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A picturesque country with a reputation for excellent beers, chocolates and waffles, Belgium can present a vastly different experience depending on where you stay. With its capital hosting the seat of European government, the country is divided into a French section, a Dutch-Flemish section, and a small part in the middle that speaks German.
Freelancing in Belgium and employment laws
Being part of the Hightekers network allows you to avoid all of the paperwork you would otherwise have to engage with to work in Belgium thanks to the local employment contract it will provide you with.
Without joining Hightekers, whilst the country is welcoming to anyone of working age becoming a freelancer, you would still need a valid visa to enter the country if you aren’t an EU citizen and also a residence permit. Freelancers are then required to register with the government and file taxes as one would expect, with the tax rate set between 25%-50% depending on earnings.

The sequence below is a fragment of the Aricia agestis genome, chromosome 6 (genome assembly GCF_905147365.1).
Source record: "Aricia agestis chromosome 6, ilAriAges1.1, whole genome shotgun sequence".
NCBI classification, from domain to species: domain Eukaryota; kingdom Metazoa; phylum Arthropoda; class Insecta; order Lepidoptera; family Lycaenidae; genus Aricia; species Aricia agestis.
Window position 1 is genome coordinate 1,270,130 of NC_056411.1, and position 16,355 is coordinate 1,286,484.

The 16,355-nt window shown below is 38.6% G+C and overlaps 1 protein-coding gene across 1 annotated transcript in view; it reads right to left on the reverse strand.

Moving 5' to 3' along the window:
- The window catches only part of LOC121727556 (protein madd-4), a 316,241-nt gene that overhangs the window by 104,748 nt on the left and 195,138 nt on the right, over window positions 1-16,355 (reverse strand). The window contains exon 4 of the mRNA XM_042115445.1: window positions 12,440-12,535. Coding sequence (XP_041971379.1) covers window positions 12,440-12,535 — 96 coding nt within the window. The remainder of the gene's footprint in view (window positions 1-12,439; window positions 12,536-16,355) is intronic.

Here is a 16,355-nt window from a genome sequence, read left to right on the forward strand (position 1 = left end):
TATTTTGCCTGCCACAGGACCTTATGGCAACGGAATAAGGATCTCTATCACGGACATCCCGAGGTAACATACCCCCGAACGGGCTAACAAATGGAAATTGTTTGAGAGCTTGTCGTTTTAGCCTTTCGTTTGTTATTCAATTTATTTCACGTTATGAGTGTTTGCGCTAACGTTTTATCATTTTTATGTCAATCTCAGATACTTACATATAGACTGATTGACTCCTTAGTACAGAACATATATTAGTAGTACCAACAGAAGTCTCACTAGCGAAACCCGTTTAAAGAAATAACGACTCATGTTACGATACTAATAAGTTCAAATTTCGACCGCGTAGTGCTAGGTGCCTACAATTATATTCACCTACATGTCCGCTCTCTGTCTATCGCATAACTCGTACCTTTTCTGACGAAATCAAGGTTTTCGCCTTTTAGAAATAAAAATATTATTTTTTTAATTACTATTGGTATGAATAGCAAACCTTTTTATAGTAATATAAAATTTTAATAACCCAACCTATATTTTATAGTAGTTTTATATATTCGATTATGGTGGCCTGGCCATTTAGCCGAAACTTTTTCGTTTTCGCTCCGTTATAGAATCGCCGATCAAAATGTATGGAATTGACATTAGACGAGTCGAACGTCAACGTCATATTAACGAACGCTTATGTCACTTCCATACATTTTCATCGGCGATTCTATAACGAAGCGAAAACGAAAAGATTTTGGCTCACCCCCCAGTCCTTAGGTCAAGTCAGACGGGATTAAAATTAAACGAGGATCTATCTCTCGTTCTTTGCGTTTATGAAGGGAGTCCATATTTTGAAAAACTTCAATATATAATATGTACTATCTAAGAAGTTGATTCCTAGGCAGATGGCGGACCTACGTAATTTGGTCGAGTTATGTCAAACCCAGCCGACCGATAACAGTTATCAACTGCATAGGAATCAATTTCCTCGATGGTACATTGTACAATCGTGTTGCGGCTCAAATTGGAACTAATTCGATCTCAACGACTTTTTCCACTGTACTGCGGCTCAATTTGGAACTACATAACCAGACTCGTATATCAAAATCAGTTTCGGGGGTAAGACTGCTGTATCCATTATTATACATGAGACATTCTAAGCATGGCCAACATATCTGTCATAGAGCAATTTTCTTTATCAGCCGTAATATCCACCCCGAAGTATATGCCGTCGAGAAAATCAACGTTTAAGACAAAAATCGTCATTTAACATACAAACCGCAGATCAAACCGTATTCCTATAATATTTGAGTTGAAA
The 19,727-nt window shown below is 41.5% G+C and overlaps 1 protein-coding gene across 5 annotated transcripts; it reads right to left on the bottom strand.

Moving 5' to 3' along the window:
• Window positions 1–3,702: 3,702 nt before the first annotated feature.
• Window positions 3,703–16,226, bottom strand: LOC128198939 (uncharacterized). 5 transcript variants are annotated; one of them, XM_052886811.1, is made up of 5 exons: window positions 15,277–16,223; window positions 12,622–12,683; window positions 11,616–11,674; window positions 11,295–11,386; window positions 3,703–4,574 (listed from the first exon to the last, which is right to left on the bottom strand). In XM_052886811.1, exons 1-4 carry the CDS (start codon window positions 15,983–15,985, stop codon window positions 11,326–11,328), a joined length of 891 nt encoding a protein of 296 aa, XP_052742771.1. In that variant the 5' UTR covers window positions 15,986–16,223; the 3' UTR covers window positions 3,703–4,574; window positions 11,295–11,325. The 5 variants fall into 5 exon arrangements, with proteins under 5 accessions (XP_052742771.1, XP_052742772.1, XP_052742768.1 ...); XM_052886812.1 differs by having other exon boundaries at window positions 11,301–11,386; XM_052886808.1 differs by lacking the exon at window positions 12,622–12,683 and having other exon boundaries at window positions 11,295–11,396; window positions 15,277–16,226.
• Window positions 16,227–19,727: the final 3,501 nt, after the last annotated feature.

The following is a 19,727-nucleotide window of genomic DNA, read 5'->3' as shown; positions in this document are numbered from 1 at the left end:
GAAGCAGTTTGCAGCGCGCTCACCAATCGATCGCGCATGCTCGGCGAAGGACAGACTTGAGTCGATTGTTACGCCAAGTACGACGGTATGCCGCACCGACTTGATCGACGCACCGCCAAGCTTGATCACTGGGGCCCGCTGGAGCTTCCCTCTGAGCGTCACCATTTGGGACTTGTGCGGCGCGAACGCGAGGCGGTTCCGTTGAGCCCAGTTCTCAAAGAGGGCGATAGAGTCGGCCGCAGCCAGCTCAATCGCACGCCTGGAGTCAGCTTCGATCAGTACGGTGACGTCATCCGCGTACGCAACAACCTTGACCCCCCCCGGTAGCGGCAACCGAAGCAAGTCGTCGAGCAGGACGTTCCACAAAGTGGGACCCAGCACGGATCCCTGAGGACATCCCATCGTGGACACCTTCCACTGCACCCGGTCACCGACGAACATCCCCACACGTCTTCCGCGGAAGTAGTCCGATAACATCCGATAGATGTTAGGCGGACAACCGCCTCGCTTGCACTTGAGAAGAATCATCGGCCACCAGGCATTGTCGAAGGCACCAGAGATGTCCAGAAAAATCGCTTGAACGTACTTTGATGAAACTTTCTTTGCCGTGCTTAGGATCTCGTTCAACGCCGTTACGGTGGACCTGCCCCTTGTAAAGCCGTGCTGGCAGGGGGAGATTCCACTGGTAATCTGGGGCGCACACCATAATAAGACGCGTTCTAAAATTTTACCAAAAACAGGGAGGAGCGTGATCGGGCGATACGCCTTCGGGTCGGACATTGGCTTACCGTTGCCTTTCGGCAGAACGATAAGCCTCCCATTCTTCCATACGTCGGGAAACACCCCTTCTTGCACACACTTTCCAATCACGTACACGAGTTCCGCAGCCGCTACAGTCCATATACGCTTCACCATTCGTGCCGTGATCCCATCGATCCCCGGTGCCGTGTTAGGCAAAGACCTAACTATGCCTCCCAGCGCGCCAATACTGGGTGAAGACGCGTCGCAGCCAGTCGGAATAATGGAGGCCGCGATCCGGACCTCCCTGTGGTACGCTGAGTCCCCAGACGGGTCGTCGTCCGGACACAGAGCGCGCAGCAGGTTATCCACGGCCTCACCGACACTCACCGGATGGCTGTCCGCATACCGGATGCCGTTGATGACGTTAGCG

For full time employment, the main requirement for foreign workers is to have a valid work permit, which again, is not an issue if you are already an EU citizen.
Quality of life in Belgium
Belgium has a strong economy and a high standard of living with strong education and healthcare systems. The country also enjoys a reputation for having a low crime rate and is very liberal when it comes to personal freedoms and rights.
Infrastructure in Belgium
Belgium has excellent telecoms infrastructure, with a solid DSL network developed by a majority state-owned operator and cable infrastructure has been implemented across many individual regions and communities. Close to 100% of households have access to a decent level of internet access and both 4G and 5G coverage is widely available around the country.
Transport in Belgium
Getting around the country is easy thanks to a reliable public transport system that is considered affordable and efficient. It is helped along by a MoBIB card (Mobility in Belgium) which is a payment system used across all transport options making it easy to switch between modes of transport and individual operators.
Cost of living in Belgium
Like many other countries in Europe, Belgium has experienced a hike in the cost of living, in particular around Brussels, although it is still estimated to be around 40% cheaper to live here than London. Food tends to be slightly more expensive, but housing and transportation tend to be significantly more affordable.
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